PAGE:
You raise a very good point and I think I haven’t a little bit of an alternative viewpoint on that and to kind of, yeah, to let people know the circumstances it is just as you said, basically, the FDA or that is the ATF is about to do a raid on lm city. They’ve had an undercover investigation. They have proof the laws are being broken. They know that firearms, they’re being converted automatic, they have their informant, they’re ready to have a raid. And so they have a meeting with the FBI. Bob Rex is at this meeting, like you mentioned. And what happens here is the FBI puts a halt to the raid. And now here’s where I have this alternative opinion. Bob, Rick says The reason for halting that rate is he wanted to prevent another waco. Well, this is how I look at it. What if Bob Rick’s or his people at the FBI had an ongoing intelligence gathering operation at LFM city, and they had an informant in place, that operation would be just completely ripped apart and just just crapped on if another agency comes in and does some kind of raid. And so I and –
Scott Horton 30:32
That makes sense then to that whoever the FBI informant was, or if it was more than one, that they were essentially double agents shine in the FBI on while they were planning this attack, which would also go to explain the two Ryder trucks that it’s abundantly clear that there were two different trucks. And so one of them was the decoy for the idiot Feds to chase around in circles while the other one was actually full of a bomb.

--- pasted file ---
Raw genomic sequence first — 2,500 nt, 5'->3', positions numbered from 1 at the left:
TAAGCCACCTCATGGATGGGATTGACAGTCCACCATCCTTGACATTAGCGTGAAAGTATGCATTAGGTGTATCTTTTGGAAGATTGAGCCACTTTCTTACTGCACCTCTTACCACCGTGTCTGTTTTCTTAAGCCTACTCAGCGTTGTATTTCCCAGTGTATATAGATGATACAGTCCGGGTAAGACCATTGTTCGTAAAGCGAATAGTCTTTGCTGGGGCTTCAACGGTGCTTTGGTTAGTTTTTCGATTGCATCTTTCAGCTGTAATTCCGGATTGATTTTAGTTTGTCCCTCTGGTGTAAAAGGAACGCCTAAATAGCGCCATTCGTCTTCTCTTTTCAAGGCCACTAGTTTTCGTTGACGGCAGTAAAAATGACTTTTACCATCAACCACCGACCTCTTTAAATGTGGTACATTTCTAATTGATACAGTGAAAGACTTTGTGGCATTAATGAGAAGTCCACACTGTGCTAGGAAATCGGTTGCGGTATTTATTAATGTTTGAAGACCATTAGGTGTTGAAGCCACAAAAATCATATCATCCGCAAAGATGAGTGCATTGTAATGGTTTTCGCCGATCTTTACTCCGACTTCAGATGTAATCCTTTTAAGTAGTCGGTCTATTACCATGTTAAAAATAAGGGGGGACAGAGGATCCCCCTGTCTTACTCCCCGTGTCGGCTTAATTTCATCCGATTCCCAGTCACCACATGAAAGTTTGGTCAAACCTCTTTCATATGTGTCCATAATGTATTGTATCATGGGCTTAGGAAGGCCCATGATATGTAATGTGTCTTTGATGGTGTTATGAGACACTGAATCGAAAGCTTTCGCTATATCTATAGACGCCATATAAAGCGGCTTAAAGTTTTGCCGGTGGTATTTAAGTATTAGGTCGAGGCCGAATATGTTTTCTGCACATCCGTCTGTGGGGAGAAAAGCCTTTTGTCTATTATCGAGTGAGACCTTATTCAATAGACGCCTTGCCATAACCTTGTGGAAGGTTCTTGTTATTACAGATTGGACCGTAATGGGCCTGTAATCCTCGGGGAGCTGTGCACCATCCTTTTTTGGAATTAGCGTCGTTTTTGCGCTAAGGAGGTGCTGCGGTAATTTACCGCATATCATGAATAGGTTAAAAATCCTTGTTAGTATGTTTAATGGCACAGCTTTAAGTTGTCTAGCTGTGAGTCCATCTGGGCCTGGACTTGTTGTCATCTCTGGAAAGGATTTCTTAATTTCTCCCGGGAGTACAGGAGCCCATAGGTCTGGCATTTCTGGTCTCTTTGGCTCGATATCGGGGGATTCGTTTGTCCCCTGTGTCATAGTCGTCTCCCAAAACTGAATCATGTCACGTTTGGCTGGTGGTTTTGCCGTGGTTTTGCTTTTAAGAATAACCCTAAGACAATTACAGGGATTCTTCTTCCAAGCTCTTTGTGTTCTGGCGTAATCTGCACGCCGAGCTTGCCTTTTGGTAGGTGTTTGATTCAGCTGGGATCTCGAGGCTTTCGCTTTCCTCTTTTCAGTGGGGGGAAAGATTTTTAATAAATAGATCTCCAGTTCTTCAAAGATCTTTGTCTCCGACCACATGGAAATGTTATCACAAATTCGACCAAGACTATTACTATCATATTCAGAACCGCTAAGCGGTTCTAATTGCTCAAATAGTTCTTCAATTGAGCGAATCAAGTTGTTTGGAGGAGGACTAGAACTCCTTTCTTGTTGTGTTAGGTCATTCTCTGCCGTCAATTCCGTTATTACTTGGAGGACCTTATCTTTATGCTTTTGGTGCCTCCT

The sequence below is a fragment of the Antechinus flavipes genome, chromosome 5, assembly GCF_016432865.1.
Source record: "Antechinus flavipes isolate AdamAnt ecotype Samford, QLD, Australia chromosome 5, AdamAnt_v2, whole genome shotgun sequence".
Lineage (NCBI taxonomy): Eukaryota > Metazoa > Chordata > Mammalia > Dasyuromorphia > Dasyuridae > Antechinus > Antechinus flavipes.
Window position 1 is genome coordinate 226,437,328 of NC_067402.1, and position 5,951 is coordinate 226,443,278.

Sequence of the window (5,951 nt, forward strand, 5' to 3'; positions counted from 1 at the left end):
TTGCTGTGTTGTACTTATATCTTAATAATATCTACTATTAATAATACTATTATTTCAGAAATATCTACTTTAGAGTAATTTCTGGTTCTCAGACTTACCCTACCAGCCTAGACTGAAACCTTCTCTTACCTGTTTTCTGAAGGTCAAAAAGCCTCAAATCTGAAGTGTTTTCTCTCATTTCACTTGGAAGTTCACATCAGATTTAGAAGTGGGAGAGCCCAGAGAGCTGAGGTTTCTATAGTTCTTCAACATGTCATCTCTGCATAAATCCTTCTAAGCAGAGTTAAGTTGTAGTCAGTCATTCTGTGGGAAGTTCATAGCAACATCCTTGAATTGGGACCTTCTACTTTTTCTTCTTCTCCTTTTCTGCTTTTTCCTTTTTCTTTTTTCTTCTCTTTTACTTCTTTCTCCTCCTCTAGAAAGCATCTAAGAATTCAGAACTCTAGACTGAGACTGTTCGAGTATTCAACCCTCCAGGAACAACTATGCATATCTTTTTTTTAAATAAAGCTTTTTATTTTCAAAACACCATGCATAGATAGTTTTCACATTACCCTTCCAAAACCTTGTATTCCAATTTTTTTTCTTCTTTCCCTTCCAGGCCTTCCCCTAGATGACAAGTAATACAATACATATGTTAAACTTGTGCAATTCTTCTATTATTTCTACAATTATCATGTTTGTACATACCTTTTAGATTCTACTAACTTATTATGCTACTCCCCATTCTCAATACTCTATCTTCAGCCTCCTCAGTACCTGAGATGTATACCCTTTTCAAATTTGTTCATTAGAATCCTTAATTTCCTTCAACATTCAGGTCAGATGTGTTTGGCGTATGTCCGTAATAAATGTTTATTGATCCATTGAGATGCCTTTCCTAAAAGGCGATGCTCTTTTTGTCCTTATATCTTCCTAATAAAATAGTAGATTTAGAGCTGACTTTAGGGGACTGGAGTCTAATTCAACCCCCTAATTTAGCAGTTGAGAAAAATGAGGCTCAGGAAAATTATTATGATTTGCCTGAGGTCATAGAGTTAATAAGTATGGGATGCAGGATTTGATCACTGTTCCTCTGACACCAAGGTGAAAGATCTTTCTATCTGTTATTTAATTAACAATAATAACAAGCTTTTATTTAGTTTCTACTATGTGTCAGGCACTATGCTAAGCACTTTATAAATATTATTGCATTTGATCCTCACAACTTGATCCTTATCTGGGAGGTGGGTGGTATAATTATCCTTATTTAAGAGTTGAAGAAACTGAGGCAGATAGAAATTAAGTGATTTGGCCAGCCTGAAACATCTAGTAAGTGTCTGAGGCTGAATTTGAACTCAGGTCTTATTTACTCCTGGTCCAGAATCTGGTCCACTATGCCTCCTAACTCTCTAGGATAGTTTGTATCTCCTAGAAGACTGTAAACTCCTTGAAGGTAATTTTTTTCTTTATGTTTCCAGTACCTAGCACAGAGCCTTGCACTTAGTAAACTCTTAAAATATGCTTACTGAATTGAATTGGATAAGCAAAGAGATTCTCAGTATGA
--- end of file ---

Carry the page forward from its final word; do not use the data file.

Richard Booth 30:57
Right, right. And you know, interestingly, that’s the story. tactic that was practiced by one member of the air this area and Republican Army bank robbery squad, that one of their members, Richard Lee Guthrie, this guy was really an antisocial personality, but very, very intelligent. And what he would do is he would actually get dropped cars and he would register them in the names of FBI agents, or he would get two drop cars that were the same make and model. And so they’d have two cars that were identical. He did these sort of these sort of smoke and mirrors type tricks, because he’s thinking ahead, he knows an investigation is going to be coming up, and he’s thinking what can I do to confuse that investigation? So when we talk about the potential of there being two writer trucks, which is what the witnesses bear out, I look at that and think now that’s a Richard Guthrie tactic. And there’s just there’s a lot of material people can dig into to see what potential links are between the area and Republican Army and McVeigh but why I’ll, I’ll just say this. The FBI believed that Timothy McVeigh was involved in bank robbery. His sister told the FBI that he, he told her that he was involved in bank robbery and had her launder some proceeds from it. And they believed the bank robberies finance the Oklahoma City bombing. And well, the biggest bank robbery group at that time, who had the exact same ideological beliefs as Timothy McVeigh were the Aryan Republican Army